Mmmm.. pizza…

Is it just me, or has the onset of winter sucked dry any creativity or motivation to do… almost anything? We are 9 days past the shortest day of the year. Shouldn’t I notice an additional 9 minutes of sunlight somewhere? Instead it has been a bit gloomy during the day on most days of the week, and getting up before 6am could almost be like getting up last night. Part of it is that I’ve been unable to run as I would like due to a hammy/glute issue that has yet to settle down. Yes, the foray into both boxing and a bit of cross fit hasn’t helped that issue, but it’s kind of like rebelling against being injured, and all runners do that. Of course, the injury didn’t stop me joining Grant on a run this morning, although I would say that both of us were doing what my dad likes to call ‘practicing’ running, rather than actually ‘training’. Which is apt, really, as Gold Coast half is just a week away, and I need the practice running given that I’ve had a handful of runs in the lead up. The run aside, I’ll be in good company and hopefully good weather will prevail. Due to aforementioned lack of creativity, I’ve split my post this week into two categories: food news and nutrition news.

Food News
While I think that, for most people, it’s better to eat three meals per day and feel satiated by those meals, that’s not going to work for everyone. This list of snacks gives you loads of great ideas if you’re someone that has high energy needs or has an active job for which snacking is more practical than actual meals. Yum.

The slow cooker is getting a really good workout this week. I chucked a whole chicken in there yesterday with a bulb of garlic cloves in the chicken cavity, leeks lining the bottom of the slow cooker, and rubbed paprika, oregano, cumin, coriander and salt over the entire chicken (mixed around 2t of each). I cooked it on high for around 5 hours and it was falling off the bone (which is how I like it). And right now I’ve got some lamb chops in there, Mediterranean style. Yum.

My cinnamon on vegetables theme continues, with swede and carrot chopped up and roasted in coconut oil with cinnamon sprinkled on it as a staple of late. I noticed this week that Scott (a post-grad student up at AUT Millennium) was eating a kumara with some cinnamon sprinkled on it. He put it down to being from the US and having sweet food as part of a main meal, which reminded me of a Thanksgiving dinner my friends My friends Kyle (a Colorado native) and Jenny put on one year when we were post-grads in Dunedin. I remember a dish that contained both jelly and marshmallows, which was served with the main meal. Weird.
Anyway, if you enjoy cinnamon then you can enjoy it even more in the knowledge that it’s been found to lower blood glucose levels after a meal in people who are at risk of, or have type 2 diabetes. This is in amounts that you would normally use in a meal. If you’ve not tried it on roasted vegetables, then branch out and give it a go. Alternatively, have it sprinkled on baked apple with yoghurt as part of breakfast.

A new recipe I tried this week is from Make it Paleo, a cookbook by Bill Staley and Haley Mason from the Food Lovers Kitchen. Don’t let the  slightly cheesy cover fool you, this cookbook is gold, and contains super easy recipes.  I was curious to see how the eggplant base would turn out. The original recipe is here, and my version of it is here. It is delicious, and my only issue right now is that I have to get through lamb chops, slow cooked chicken and pizza before I leave on Friday. Hmm. First World Problems.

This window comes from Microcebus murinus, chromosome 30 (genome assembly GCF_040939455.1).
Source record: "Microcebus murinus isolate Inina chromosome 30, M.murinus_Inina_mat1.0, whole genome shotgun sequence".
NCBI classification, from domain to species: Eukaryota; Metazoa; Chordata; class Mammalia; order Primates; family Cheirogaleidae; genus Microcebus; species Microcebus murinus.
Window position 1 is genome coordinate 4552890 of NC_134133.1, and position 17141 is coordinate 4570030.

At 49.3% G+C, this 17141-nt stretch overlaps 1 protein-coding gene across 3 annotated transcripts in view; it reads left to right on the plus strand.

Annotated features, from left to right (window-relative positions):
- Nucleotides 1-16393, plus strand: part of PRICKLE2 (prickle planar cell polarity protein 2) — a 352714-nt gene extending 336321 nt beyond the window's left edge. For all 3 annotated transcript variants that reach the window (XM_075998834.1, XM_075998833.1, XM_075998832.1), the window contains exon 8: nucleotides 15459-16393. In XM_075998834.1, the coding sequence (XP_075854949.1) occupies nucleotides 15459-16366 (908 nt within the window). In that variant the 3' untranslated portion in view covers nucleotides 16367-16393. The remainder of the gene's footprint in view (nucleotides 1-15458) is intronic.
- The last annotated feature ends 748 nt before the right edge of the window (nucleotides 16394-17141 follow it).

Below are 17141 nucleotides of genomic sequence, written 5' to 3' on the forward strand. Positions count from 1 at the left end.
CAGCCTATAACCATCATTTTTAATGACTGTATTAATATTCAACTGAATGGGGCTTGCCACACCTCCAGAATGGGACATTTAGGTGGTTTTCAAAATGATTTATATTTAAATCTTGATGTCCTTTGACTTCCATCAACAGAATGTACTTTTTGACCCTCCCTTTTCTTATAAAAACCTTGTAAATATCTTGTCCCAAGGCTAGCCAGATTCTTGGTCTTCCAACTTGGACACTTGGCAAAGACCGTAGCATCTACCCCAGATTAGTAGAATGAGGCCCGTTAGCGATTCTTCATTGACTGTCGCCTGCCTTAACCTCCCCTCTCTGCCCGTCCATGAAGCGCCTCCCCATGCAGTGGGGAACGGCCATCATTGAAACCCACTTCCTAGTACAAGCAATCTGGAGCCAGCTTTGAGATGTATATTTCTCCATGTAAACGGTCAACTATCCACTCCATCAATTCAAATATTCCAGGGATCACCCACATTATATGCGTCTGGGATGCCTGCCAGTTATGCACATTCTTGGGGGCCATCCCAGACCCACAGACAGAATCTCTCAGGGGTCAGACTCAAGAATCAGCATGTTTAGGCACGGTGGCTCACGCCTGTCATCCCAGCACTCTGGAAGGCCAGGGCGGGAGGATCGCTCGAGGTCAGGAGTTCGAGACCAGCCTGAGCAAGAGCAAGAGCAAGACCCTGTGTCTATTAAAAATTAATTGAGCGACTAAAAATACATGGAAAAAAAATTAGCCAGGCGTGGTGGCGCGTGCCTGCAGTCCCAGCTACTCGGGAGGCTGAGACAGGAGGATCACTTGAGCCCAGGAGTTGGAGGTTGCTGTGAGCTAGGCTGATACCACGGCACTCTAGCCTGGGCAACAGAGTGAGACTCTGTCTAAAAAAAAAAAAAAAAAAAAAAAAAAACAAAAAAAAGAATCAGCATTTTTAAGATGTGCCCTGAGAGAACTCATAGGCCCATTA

Lack of creativity evident in choice of frame for this picture.

Lack of creativity evident in choice of frame for this picture.

Nutrition News

For the geeks amongst us, Grant told me about this paper from the American Journal of Clinical Nutrition that was published in the 70s. It’s interesting that carbohydrate restriction of between 50-60g per day was the dietary method of choice for many physicians to treat overweight and obesity in Britain, and the paper showed the nutrient value of such a diet (which was low calorie compared to a normal diet) was not compromised by the lack of carbohydrates. Along the same lines, I came across this paper that was published in Diabetes Care showing that a higher protein diet lowered markers of oxidative stress in the body more than a higher carbohydrate diet for obese women following a calorie restricted diet. Protein has been shown to be beneficial in terms of satiety for those who are dieting, and is also important for maintaining muscle mass, but this is the first study that links it with a reduction in oxidative stress, the underlying cause of disease in the body.

Finally, I love music, and when I saw this picture below I immediately related to it. Although we are in the depths of winter, it could be worse. I could be in Dunedin (love Dunedin, but it’s damn cold down there right now). And, like anything, you just have to control the controllables and ride out the rest. Life’s too short to be wallowing in the mundane, so use the right tunes to turn it into a hit musical like I do. If you like musicals.

Why I love music.

Why I love music.

It’s not just about the food

Life is good. I’m using my home ‘tens’ machine, trying to find the delicate balance between just enough neurostimulation on my calve muscles to loosen them off and electrocution. I’ve just arrived home from brunch with the Conlan-Bangs, at the absolutely awesome café Marcello’s who do amazing omelettes (4 fillings, $14), good coffee and everyone (bar us) who walks in gets a hug. Very Friends-esque. We hypothesised as to how many visits it would take to get a cuddle and it’s likely we will find out because we will definitely be back – so I will update you. I also remembered to buy handwash for the bathroom (finally), the slow cooker is releasing an aroma of lemon, garlic and olives and this song is playing on the radio.

Such a good price for such an Amazing omelette! Marcello's on College Rd in Freeman's Bay.

Such a good price for such an Amazing omelette! Marcello’s on College Rd in Freeman’s Bay.